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Key points

  • Of all households with at least one housing problem, 32% are private rented, 27% social rented and 41% are owner-occupied.
  • Only households in the private and social rented sectors experience all three housing problems of affordability, overcrowding and non-decency.

Problems with people’s homes – non-decent homes, overcrowding and unaffordable costs – can influence their health. Non-decent homes include problems such as damp and cold, which can directly harm health. Overcrowding and poor affordability can cause stress and influence mental health. If someone experiences more than one of these problems, this risks further harm to their health.

This chart shows the proportion of households in each tenure that experienced one or more housing problems in England in 2018/19.

Owner-occupied housing still makes up the majority of households in England, at around 64%, However, owner-occupied homes account for 50% of non-decent homes, and only  12% of all households with multiple housing problems. 

The percentage of households experiencing at least one housing problem is split fairly evenly across different tenures:

  • private rented (32%)
  • social rented (27%)
  • owner-occupied (41%).

However, those households experiencing multiple housing problems are mostly in social and private rented homes. Private and social rented households are the only types of tenure to experience all three problems of non-decent, overcrowded and unaffordable housing. Roughly two-thirds of these are private rented households.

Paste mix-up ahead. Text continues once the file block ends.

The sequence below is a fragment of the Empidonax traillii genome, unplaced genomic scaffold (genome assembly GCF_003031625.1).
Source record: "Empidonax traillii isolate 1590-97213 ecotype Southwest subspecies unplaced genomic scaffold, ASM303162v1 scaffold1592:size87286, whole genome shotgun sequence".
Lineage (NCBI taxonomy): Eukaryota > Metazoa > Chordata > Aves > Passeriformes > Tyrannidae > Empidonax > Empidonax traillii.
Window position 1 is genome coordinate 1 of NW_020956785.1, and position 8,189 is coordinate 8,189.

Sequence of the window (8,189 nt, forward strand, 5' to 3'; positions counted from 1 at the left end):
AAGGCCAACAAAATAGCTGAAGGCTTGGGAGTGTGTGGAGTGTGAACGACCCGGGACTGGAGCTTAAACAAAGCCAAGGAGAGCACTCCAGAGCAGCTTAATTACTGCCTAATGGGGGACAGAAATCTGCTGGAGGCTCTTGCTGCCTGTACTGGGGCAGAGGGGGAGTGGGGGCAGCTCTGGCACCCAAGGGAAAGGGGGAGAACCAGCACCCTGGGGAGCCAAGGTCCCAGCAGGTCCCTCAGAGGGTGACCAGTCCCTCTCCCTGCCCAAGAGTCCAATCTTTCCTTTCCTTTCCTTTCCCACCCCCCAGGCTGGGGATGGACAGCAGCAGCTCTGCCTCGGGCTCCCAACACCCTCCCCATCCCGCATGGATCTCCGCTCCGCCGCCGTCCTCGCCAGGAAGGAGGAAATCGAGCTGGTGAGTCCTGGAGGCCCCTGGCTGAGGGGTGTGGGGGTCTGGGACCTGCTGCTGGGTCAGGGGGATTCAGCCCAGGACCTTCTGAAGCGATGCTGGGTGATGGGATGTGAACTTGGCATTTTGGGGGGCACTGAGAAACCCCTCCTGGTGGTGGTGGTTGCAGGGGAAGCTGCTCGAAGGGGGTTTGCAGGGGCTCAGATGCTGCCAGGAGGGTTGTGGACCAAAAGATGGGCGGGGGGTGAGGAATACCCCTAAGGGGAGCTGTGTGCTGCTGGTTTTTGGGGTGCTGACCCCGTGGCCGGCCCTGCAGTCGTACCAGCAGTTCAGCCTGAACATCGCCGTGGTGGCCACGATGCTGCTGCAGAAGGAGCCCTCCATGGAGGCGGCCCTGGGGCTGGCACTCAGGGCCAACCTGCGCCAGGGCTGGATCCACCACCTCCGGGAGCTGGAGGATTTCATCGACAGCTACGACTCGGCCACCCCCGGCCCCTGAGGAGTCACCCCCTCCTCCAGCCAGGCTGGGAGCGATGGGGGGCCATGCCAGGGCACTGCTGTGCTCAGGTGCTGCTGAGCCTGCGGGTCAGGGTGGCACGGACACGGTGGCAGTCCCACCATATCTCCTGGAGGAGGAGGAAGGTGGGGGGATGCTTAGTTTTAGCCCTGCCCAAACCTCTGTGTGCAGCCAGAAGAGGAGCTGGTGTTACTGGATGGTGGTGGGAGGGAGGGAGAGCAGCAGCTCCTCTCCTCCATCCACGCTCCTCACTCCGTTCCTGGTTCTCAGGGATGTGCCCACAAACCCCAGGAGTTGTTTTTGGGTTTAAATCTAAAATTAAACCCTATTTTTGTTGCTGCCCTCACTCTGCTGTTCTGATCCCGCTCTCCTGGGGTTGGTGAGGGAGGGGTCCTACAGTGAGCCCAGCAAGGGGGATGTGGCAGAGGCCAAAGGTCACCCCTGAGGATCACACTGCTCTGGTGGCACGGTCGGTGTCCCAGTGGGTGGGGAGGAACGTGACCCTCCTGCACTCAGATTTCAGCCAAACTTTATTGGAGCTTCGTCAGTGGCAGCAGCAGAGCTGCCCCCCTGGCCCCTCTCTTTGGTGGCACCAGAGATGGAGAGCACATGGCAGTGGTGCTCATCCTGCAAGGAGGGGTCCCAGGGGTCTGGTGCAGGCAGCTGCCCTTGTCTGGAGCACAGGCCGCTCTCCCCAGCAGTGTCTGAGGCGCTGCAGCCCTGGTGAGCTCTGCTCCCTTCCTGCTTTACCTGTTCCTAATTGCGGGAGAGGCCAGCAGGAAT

Many households in England experience one housing problem, but around one million households with more than one risk to a person’s health could be prioritised for intervention. Overcrowded households are the most likely to experience additional problems.

  • Non-decent homes are defined as those with a Category 1 hazard – as assessed by the Housing Health and Safety Rating System (HHSRS) – that are not in a reasonable state of repair, lack reasonably modern facilities or are not warm enough (do not provide a reasonable degree of thermal comfort). 
  • Overcrowding is measured by comparing household members against a bedroom standard. This standard allows for the number of rooms a household needs, based on the relationship status of adults in the household, and the age and sex of the children. 
  • Unaffordable housing is where more than a third (33%) of household income (net housing benefit) is spent on housing costs.

Source: Ministry of Housing, Communities & Local Government, English Housing Survey 2019: Housing Stock Data, 2022

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